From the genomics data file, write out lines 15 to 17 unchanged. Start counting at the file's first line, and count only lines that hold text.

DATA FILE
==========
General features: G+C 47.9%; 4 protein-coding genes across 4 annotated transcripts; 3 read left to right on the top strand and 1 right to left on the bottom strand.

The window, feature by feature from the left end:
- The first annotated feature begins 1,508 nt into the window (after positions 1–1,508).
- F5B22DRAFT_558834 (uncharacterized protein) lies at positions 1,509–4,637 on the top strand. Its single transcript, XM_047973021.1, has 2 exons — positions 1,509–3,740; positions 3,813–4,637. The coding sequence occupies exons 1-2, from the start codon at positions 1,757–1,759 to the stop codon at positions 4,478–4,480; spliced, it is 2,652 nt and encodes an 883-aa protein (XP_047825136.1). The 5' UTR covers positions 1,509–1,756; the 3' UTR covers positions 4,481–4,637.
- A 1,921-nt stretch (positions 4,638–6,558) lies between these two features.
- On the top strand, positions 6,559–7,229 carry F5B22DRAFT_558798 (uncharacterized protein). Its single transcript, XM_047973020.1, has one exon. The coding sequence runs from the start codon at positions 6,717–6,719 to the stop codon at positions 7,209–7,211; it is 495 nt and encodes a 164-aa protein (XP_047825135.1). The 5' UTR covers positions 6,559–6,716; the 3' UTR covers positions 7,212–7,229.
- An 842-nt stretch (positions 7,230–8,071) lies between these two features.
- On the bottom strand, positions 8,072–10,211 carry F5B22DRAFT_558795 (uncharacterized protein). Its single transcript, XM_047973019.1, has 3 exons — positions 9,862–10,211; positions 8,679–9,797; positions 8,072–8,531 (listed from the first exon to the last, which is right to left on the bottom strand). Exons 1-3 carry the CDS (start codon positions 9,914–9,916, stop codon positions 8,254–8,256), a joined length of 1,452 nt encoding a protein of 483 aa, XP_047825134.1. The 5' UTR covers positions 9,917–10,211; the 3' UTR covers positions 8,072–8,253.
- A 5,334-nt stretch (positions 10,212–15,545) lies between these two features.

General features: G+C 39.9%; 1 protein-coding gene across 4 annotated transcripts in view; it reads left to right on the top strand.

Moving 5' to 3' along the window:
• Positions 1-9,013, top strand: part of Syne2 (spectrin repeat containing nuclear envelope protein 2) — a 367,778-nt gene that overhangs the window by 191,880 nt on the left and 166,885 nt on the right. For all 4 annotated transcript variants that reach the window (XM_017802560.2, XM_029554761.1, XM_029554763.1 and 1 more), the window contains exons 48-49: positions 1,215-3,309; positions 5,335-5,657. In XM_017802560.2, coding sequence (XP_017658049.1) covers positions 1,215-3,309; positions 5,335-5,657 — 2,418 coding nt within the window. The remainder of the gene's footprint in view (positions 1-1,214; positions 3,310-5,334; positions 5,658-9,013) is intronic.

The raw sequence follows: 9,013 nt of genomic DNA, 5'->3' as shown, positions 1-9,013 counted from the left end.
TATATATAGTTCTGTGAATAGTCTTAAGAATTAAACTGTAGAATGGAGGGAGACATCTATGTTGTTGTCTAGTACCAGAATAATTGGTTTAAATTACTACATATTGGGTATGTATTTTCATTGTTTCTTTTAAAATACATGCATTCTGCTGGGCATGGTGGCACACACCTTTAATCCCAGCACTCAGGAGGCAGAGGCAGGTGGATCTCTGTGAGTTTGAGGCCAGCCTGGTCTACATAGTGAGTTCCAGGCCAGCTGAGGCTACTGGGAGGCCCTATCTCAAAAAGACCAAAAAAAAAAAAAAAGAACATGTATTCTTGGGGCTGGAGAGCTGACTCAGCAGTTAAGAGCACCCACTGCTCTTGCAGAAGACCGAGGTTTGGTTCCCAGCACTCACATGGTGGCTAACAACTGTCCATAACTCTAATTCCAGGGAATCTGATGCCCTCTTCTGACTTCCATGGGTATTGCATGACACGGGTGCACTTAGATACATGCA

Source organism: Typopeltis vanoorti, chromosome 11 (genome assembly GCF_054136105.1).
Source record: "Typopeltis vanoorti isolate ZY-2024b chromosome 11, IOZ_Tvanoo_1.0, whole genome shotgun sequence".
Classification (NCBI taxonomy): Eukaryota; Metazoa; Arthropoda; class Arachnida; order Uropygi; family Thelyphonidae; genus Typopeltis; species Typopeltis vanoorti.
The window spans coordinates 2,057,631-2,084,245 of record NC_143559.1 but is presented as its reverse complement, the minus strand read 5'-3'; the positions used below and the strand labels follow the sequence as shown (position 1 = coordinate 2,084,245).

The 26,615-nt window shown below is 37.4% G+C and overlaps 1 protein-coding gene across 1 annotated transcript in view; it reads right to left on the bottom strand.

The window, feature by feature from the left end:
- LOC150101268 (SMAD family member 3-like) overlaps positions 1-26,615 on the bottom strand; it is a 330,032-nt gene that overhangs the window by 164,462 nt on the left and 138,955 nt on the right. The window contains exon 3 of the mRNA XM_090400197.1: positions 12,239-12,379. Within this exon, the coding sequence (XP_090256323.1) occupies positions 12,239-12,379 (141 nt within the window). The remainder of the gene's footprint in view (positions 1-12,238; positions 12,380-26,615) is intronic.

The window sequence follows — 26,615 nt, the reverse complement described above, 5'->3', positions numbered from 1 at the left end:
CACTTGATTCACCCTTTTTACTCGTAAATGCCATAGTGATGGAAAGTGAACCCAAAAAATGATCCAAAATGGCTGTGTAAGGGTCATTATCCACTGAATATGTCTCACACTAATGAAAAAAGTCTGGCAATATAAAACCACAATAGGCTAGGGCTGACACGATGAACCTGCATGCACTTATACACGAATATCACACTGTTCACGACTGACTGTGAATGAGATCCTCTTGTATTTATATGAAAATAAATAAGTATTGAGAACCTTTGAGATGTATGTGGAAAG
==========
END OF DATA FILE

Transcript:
Source organism: Typopeltis vanoorti, chromosome 11 (genome assembly GCF_054136105.1).
Source record: "Typopeltis vanoorti isolate ZY-2024b chromosome 11, IOZ_Tvanoo_1.0, whole genome shotgun sequence".
Classification (NCBI taxonomy): Eukaryota; Metazoa; Arthropoda; class Arachnida; order Uropygi; family Thelyphonidae; genus Typopeltis; species Typopeltis vanoorti.